A dock is a graphical user interface element that allows the user to have one-click access to frequently used applications. This type of utility also enables users to switch quickly between applications, as well as to monitor programs. This type of application is an excellent way of extending the functionality and usefulness of the desktop. In recent times, the popularity of the dock has been enhanced by the Mac OS X operating system.
The concept of the dock dates back many decades. Acorn Computer’s Arthur and NeXT’s NEXTSTEP are early examples of operating systems that implemented the dock concept.
To provide an insight into the quality of software that is available, we have compiled a list of 7 docks that genuinely add to the desktop experience. Hopefully, there will be something of interest here for the desktop user.
Linux has a good selection of docks to choose from. Here’s our rating for each of them. They are all open source goodness. We give our highest recommendation to Latte and KSmoothDock.
Now, let’s explore the 7 docks at hand. For each title we have compiled its own portal page, a full description with an in-depth analysis of its features, screenshots, together with links to relevant resources.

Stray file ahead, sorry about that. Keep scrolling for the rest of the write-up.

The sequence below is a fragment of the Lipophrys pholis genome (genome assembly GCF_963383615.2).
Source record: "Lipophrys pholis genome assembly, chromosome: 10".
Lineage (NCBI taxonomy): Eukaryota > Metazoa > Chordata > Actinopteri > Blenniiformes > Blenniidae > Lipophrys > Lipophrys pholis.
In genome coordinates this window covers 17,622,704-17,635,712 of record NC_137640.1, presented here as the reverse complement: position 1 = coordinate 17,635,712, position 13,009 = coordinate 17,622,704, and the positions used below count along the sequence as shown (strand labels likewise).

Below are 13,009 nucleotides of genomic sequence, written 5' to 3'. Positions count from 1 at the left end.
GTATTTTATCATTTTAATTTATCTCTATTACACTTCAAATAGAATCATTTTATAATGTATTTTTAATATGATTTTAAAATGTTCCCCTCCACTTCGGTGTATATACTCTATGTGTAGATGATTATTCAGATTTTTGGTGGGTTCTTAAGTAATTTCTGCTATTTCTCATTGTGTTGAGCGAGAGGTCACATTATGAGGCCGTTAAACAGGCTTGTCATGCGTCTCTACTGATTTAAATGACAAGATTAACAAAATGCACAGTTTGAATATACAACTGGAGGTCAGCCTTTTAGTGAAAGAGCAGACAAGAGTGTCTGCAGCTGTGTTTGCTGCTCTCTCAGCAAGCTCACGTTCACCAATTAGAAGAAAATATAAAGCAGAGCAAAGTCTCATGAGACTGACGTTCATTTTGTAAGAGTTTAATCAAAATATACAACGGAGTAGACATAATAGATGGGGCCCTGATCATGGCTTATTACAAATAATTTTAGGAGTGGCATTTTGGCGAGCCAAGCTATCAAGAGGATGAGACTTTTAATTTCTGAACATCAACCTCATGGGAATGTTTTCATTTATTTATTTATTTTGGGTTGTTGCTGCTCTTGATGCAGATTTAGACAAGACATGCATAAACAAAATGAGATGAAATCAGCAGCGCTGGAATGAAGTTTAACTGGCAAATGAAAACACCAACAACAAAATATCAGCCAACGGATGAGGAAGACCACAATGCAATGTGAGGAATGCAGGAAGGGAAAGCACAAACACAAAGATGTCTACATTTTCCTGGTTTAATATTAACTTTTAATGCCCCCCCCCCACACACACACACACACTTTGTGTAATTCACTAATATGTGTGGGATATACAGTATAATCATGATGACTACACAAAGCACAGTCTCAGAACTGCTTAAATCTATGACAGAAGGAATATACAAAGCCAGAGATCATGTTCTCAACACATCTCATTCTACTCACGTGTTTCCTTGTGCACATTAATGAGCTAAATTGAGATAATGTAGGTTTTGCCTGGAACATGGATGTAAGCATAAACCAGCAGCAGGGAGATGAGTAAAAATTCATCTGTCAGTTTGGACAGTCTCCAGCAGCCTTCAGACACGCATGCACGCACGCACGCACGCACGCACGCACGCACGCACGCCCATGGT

|Latte||Based on plasma frameworks offering elegance and beauty|
|KSmoothDock||Desktop panel with parabolic zooming effect for KDE Plasma 5|
|Docky||Elegant, powerful, clean dock|
|Plank||Simple dock with basic functionality|
|Cairo-Dock||Light and eye-candy dock to launch your programs|
|Simdock||Fast and customizable dockbar|
|Avant Window Navigator||Mac OS X like panel for GNOME|
|Read our complete collection of recommended free and open source software. Our curated compilation covers all categories of software.
The software collection forms part of our series of informative articles for Linux enthusiasts. There are hundreds of in-depth reviews, open source alternatives to proprietary software from large corporations like Google, Microsoft, Apple, Adobe, IBM, Cisco, Oracle, and Autodesk.
There are also fun things to try, hardware, free programming books and tutorials, and much more.